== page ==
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I'm developing a software using a game engine that can cross compile the result for different targets (HTML, Android, IOS). I'm planning to release the software under an open source licence. Eg. modified version of GPL3.

How can I modify the licence in a way to it prohibits use/compilation/publication/distribution on IOS devices or devices made by the Apple company?

I want to prevent that someone grabs my open source licence and uploads it to the Apple store (for free or for charge) or makes it otherwise available to Apple devices.

The reasoning for this requirement is quite complex and shall not be discussed here. But the essential goal is to provide less software and so less customer satisfaction to the customer base of the excluded hardware or OS.

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    I'm voting to close this as off-topic because it is a question about something forbidden in Free and Open Source licenses. – curiousdannii Apr 25 '17 at 7:24
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    This site is about projects published under a license that meets either the Free Software Definition or the Open Source Definition (which are nearly equivalent.) This site is not about freeware or source visible projects which do not meet the FSD or OSD. I understand that you want a source visible license, but the community has decided that is off-topic. But if you ask in Open Source Chat someone might still be able to help you. – curiousdannii Apr 25 '17 at 7:53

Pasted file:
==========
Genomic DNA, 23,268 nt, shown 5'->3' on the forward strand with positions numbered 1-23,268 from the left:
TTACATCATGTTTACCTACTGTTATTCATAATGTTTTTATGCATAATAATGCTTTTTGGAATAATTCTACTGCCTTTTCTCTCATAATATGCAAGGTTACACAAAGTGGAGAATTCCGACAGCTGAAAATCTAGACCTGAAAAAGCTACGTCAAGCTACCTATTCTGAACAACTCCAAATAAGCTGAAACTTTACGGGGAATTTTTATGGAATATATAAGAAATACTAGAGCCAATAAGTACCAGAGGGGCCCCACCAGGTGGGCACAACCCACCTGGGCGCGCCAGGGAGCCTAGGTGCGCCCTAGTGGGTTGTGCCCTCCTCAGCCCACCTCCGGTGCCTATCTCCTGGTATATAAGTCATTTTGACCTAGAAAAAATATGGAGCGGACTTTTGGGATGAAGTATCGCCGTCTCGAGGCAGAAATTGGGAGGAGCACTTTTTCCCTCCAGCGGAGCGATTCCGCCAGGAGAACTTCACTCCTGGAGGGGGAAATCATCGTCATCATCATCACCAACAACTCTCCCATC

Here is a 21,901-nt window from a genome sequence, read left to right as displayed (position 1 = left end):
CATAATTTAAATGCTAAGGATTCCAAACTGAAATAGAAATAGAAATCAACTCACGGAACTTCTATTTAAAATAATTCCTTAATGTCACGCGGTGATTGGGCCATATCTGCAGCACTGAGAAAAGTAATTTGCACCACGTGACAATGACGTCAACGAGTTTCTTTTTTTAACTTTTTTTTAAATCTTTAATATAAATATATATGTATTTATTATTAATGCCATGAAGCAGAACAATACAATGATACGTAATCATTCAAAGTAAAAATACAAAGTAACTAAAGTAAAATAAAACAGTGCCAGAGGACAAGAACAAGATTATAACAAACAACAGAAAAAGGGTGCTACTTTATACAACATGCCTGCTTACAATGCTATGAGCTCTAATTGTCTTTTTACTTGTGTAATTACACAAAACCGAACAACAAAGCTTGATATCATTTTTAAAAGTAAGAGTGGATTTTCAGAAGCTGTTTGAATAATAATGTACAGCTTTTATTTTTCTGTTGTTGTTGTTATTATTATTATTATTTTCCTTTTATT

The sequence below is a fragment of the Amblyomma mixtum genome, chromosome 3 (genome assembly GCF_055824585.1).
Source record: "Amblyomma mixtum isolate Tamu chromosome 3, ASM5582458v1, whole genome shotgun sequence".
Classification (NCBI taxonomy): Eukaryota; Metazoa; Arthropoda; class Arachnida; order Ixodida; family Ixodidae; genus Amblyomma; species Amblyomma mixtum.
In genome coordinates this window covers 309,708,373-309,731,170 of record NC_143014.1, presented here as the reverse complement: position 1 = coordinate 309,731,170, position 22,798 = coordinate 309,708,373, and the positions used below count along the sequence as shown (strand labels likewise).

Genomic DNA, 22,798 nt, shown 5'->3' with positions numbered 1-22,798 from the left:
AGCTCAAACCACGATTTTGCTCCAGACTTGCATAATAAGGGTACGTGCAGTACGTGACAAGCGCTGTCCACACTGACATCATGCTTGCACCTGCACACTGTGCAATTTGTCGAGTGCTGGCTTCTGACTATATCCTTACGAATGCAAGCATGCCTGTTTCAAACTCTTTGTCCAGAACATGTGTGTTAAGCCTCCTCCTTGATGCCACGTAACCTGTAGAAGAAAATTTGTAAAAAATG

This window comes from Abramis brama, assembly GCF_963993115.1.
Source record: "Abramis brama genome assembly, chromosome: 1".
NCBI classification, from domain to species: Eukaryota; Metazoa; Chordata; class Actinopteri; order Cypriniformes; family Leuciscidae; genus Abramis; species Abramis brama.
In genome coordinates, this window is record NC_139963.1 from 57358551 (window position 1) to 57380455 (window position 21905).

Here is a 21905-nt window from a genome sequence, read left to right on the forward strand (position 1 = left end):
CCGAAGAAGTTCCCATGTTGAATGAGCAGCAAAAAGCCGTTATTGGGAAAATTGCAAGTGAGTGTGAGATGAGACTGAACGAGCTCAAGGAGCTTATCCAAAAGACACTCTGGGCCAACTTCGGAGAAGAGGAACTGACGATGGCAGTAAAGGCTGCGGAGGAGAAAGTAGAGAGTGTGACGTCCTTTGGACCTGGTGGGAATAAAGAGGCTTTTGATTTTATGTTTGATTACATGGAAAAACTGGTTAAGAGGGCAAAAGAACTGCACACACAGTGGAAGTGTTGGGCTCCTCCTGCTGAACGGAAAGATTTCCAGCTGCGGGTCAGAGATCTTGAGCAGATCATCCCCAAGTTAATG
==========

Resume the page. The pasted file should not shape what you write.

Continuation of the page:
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    It may not say it with those exact words, but the sense is definitely there: "Open Source Stack Exchange is a question & answer site about a group of related movements ... These movements have been spearheaded by a group of organisations: FSF, OSI, Creative Commons, Free Culture. These organisations prefer a variety of different terms (free, open source, libre)" If you have further questions about the site scope I suggest you ask on Open Source Meta. – curiousdannii Apr 25 '17 at 8:51
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    I'm sorry you had a bad experience with the fact that our in-development standards (as is typical of a beta site) are not formalized in the FAQ. If you think our site's on-topic scope should shift to include your question, you are welcome to join our community on Meta and suggest this change. Be prepared to explain exactly how you propose to expand the scope of the site (all licensing questions? the license on any computer program that is source-available?) and to defend why you think such a change would make the site better. – apsillers Apr 25 '17 at 12:14